The Right Way to Clean Your Cell Phone
How often should you be cleaning your device, anyway?
What steps can you take to reduce germs in your home? A great place to start is your cell phone. Not only does it touch your face, but the device is also a proven hotbed for germs. One 2017 study discovered that a sample of 27 mobile phones contained E. coli, Staphylococcus aureus and Streptococcus, among other bacteria and viruses. This is likely because of the high transfer efficiency of acrylic and glass, which are used to make cell phones and cases.
If you like to bring your phone into the kitchen to pull up recipes when cooking, it’s extra important to clean your phone more frequently, according to Charles Gerba, a microbiologist at the University of Arizona with the apt nickname Dr. Germ. “We studied viruses on over one hundred phones a few years ago, and found the most bacteria on the phones of teenagers — and cooks in restaurants,” he says. “Cooks are probably getting bacteria on their hands all the time from touching raw food products.”
Because your phone goes everywhere with you Gerba recommends cleaning your phone “anytime after you have been in a public place.” Here’s how to clean your phone the next time you get cooking.
- Remove your phone from its case and turn it off.
- Gerba recommends using an alcohol-based, disinfecting wipe to clean both your case and phone. The ones from Purell, Clorox or Lysol will do — just ensure that it’s 70% isopropyl alcohol, per Apple’s guidelines. For the cleaning to be effective, your device must stay wet for a few minutes. “For quat-based (potent disinfectant chemicals commonly found in disinfectant wipes) disinfectants, it varies from one to 10 minutes depending on the microorganism. You need to read the label – it varies with the formulation of the disinfectant.” For example, Lysol recommends four minutes.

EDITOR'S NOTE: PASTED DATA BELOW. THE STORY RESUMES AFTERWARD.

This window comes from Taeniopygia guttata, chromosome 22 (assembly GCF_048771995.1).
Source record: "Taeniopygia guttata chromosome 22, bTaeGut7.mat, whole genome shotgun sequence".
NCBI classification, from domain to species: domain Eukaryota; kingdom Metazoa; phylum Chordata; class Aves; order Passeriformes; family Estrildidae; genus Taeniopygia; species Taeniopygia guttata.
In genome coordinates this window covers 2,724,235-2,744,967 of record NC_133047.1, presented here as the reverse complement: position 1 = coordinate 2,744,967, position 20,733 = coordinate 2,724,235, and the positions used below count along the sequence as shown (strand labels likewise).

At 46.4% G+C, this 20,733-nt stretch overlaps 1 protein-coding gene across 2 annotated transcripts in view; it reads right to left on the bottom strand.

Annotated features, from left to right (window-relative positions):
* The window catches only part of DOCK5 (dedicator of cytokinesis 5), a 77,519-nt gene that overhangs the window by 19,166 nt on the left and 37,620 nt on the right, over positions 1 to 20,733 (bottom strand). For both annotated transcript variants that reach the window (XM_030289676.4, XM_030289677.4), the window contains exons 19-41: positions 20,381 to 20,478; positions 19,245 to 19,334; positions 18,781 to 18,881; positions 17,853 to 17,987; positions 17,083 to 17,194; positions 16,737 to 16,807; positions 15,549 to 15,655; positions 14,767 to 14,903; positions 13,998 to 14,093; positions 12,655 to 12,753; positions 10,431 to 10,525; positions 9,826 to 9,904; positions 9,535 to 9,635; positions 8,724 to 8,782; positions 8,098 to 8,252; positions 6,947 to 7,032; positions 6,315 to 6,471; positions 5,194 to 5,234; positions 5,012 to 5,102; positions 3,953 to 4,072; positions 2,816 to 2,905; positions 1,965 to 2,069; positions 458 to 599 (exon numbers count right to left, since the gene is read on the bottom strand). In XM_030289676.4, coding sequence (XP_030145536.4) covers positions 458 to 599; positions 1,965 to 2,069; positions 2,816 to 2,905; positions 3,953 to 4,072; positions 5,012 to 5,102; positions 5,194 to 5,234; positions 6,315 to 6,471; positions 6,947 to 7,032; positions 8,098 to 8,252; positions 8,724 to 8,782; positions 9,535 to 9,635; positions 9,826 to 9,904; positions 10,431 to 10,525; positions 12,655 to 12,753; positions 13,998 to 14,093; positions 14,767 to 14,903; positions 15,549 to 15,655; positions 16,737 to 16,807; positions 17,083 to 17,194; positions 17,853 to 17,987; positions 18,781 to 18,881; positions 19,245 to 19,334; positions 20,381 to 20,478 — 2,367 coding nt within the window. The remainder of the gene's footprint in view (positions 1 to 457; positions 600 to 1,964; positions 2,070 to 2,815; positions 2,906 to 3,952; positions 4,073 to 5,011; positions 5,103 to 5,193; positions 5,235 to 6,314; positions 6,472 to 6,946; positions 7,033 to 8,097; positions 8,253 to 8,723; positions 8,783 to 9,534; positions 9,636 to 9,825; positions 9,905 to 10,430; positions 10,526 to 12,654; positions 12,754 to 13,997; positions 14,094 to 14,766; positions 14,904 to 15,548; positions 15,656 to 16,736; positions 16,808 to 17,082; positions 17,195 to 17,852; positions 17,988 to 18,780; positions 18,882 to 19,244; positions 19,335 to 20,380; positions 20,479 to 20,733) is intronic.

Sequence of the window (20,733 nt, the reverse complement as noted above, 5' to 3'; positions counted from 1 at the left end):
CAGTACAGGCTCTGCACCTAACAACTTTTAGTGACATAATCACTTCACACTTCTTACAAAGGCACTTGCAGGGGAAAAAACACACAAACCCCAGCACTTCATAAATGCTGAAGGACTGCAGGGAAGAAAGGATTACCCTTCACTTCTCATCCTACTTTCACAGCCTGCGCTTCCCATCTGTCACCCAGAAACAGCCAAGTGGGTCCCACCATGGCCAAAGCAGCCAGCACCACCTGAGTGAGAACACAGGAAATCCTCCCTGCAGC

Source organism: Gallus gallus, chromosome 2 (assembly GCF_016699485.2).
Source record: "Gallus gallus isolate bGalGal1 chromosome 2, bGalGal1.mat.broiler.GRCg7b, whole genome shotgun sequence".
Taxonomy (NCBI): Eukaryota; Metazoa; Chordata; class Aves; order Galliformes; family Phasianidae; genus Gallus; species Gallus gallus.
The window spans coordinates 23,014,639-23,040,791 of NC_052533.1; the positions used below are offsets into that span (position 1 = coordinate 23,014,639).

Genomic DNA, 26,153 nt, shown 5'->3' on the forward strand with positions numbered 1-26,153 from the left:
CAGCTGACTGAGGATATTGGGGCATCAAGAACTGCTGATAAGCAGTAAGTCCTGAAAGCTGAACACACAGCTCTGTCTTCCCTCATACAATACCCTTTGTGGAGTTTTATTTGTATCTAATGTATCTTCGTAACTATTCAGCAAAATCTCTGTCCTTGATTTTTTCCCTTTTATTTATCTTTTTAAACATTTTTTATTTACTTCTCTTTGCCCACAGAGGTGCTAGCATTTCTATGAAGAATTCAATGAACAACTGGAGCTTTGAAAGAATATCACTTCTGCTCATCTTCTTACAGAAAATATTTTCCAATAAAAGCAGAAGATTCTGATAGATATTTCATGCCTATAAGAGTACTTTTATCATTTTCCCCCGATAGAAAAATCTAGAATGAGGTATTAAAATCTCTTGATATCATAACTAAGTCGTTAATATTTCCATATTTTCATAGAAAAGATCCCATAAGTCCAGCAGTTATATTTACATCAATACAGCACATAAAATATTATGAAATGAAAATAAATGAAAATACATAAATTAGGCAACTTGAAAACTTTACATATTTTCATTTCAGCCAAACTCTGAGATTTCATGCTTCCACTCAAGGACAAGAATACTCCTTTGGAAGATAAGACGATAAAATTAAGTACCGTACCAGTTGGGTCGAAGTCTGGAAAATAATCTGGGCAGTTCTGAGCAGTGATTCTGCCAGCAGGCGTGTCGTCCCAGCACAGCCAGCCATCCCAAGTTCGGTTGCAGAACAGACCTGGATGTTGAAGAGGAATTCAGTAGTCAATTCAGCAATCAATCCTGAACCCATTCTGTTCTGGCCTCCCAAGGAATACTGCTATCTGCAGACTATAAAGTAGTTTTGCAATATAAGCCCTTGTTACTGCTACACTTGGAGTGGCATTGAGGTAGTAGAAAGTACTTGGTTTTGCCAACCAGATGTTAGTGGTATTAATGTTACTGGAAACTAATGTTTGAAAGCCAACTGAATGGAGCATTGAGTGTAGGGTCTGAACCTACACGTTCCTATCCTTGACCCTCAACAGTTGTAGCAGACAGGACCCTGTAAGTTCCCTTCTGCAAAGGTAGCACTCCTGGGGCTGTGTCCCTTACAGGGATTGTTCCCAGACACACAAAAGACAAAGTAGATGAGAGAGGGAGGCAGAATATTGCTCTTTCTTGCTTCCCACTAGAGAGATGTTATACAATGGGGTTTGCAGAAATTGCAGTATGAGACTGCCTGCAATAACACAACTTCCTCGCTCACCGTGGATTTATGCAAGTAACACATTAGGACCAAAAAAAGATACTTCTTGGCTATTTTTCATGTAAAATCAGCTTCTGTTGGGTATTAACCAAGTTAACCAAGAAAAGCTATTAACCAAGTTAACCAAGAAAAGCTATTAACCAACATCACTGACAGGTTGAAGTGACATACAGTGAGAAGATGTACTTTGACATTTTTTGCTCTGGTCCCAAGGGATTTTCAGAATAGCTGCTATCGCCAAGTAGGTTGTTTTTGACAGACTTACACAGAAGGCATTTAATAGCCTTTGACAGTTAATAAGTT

- Avoid getting moisture in any phone openings, and never spray a cleaner directly onto the phone or use a heavy-duty commercial cleaner like bleach. This could damage your phone. Openings are usually covered by your case, and are not points of contact for your hands and face, so it’s not necessary to wipe them.
- Allow your phone to dry fully and put the case back on.
It should go without saying, but wash your hands thoroughly and often (remember the 20 second rule). What’s on your hands will inevitably transfer to your phone. And if you’re feeling extra cautious, use a headset.